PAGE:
In a flash
- By Mark A. Kellner
- Sep 03, 2004
Tiny USB drives
More than 50 years ago, back in a day when computers were quite literally the size of the rooms that housed them, the idea of having the world on a string was pure poetry. Today, when a palm-sized Microsoft Windows PC'running Windows XP, no less'is an everyday tool, the case for miniature, portable storage no longer needs to be made.
In the last 10 years, the industry has moved from SyQuest's 44M removable cartridges, to Iomega's shirt-pocket-sized 100M Zip cartridges, to CD-ROMs that hold hundreds of megabytes and even DVD-R disks that hold thousands of megabytes.
While each format has'or had'its place, the newcomer in terms of portable storage technology is the USB flash drive, poised to dominate the market next year, experts say.
In May, the USB Flash Drive Alliance announced that USB flash drives, or UFDs, are expected to become the top removable solid-state storage format next year. Research firms such as Gartner Dataquest, Semico Research and Web-Feet Research back up that claim, the trade group said. Between 67 million and 120 million USB flash drives are expected to ship next year, worldwide.
'According to our latest research, we forecast that the USB flash drive will lead all removable solid-state storage formats in terms of revenue, units and megabyte shipments for calendar year 2005,' Joseph Unsworth, a senior analyst for Gartner Dataquest of San Jose, Calif., said in a statement.
'The USB Flash Drive Alliance has made significant progress towards its goal to establish the USB flash drive category and educate consumers about these easy-to-use devices,' said Steffen Hellmold, president of the alliance.
That might sound like predictable hype from a trade group but it is buttressed by several factors. Costs are plummeting for USB flash drive devices, with a 512M device available in some places for less than $100. Manufacturers and their sources anticipate significant price drops over the coming year, said Brandon Emerson, a product marketing specialist at Crucial Technology in Meridian, Idaho.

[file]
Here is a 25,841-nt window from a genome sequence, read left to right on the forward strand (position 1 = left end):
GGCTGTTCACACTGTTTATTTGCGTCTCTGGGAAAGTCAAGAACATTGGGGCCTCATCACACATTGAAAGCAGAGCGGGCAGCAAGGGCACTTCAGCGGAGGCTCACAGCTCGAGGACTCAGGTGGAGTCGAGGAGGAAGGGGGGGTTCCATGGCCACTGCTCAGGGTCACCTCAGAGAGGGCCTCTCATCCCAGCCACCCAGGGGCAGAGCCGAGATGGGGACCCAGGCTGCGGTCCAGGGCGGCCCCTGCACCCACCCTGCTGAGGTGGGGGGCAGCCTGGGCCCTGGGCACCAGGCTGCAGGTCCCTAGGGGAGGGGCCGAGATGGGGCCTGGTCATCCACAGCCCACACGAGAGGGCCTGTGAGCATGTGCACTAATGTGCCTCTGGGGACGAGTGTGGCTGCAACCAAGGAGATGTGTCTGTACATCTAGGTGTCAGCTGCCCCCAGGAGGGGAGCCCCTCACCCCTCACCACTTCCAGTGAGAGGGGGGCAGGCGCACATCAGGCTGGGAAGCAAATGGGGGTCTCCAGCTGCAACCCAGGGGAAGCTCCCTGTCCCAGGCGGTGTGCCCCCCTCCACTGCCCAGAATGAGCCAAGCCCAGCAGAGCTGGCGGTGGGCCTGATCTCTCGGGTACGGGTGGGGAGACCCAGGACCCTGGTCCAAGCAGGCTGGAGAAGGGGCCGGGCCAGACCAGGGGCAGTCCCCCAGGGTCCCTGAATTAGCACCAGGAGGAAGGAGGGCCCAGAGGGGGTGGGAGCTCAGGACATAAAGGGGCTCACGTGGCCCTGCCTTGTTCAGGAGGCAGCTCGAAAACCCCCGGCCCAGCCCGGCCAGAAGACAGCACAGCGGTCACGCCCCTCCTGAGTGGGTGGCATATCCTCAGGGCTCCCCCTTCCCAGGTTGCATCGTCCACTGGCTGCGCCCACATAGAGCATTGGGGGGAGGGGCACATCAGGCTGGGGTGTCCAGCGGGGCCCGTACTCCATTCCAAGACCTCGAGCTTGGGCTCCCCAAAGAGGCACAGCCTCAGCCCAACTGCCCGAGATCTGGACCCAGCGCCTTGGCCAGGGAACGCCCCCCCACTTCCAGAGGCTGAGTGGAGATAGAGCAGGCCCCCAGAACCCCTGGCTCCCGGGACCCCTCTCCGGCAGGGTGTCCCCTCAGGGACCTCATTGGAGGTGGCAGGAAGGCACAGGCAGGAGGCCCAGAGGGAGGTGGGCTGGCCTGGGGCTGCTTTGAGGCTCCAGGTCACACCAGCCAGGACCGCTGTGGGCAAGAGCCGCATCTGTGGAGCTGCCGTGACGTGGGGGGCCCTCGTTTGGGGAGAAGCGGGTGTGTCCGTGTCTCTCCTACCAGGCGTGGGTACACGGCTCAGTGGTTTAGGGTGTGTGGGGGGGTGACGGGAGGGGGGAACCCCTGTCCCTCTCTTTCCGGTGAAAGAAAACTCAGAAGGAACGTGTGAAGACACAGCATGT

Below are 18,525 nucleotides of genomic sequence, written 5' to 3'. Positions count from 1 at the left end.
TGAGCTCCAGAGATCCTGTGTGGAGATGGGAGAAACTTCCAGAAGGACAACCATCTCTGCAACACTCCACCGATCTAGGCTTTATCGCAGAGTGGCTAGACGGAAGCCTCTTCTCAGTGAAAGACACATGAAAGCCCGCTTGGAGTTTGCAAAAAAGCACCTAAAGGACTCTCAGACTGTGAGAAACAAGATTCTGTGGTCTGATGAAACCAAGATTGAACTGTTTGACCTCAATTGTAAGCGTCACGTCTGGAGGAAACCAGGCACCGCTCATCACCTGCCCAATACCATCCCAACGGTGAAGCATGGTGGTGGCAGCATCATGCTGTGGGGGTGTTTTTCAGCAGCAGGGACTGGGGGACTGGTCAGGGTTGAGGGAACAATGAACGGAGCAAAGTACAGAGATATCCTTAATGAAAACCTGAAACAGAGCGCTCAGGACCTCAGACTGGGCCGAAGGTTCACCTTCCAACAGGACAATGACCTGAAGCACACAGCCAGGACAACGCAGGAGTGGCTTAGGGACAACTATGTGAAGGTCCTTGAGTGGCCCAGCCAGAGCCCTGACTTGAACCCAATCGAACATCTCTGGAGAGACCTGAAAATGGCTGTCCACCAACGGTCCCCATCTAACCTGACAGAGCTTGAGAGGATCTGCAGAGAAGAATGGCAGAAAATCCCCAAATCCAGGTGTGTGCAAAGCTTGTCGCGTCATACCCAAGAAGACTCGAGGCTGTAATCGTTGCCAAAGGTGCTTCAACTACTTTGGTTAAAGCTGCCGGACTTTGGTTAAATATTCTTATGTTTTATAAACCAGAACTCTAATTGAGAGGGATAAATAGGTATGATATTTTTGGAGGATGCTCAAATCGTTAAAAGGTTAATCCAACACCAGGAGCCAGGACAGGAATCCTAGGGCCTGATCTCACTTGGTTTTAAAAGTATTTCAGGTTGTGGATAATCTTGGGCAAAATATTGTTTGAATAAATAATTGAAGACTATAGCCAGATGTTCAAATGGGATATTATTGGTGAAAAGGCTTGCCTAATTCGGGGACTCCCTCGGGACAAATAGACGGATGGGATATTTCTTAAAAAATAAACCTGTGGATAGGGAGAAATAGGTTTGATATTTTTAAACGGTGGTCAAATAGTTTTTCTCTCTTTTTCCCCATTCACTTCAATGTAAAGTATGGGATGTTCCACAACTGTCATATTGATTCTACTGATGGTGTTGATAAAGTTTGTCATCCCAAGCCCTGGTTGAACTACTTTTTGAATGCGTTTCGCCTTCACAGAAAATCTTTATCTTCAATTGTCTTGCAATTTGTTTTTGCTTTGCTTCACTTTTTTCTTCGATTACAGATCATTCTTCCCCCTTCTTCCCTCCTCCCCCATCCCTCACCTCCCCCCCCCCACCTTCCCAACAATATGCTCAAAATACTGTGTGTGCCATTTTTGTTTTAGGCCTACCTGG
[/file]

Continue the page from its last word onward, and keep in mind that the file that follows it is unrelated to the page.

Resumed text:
The convenience of the UFDs is also winning over customers: It plugs in and out of a familiar and accessible computer port, can work across platforms and can be worn on a lanyard around one's neck, becoming the new symbol of 'geek chic.' Given that this chic includes storage for one's crucial information, having 'the world on a string' suddenly seems more than a song title.Pushing the competition aside
While Emerson concedes that 'CD technology isn't going to go away,' he said USB flash drives 'will replace floppies and Zip [drives] and some of those other technologies.'
It will even be possible, if not standard, to boot computers from USB flash drives. In May, Microsoft Corp. announced at its Windows Hardware Engineering Conference, or WinHEC, that it plans to introduce new software and tools that take full advantage of the multiple functions and features USB flash drives offer.
A demo during Microsoft group vice president Jim Allchin's WinHEC talk featured a user transferring and configuring a wireless network on several PCs using a UFD. In other settings, said Dan Lister, a government/enterprise sales manager with Crucial Technology, a UFD can contain a user's network settings, which combine with a PC to replicate the user's normal desktop. That was once thought the sole province of a Unix-based network with smart cards; now, the smart UFD can reside on a key chain.
Along with log-in and security uses'biometric identification is becoming part of some UFD designs'the solid-state drives are finding specialized uses in DOD installations, said Lister, who is also a member of the Idaho National Guard.
'I happen to be a member of an attack helicopter battalion, and we have an engagement-support facility here,' he said. 'The mechanics, avionics technicians and maintenance supervisors can keep an entire aircraft's history in a folder on one of these flash drives. It really makes it convenient. The mobility, the size of these things, are really good fits.'
Lister also said the drives are, essentially, rugged little items in and of themselves. 'The military likes it as it is now; it's fairly ruggedized for use in the field,' he said, although one manufacturer advertises a UFD in a titanium case.
For the future, Crucial's Emerson forecasts a size breakthrough past the current 2G barrier toward the end of next year. Today's drives will get more encryption software and programs, which will let the drives do more than stash data files. One supplier is planning software to enable the user log-in approach mentioned above. Mark A. Kellner is a free-lance technology writer in Rockville, Md. E-mail him at email@example.com.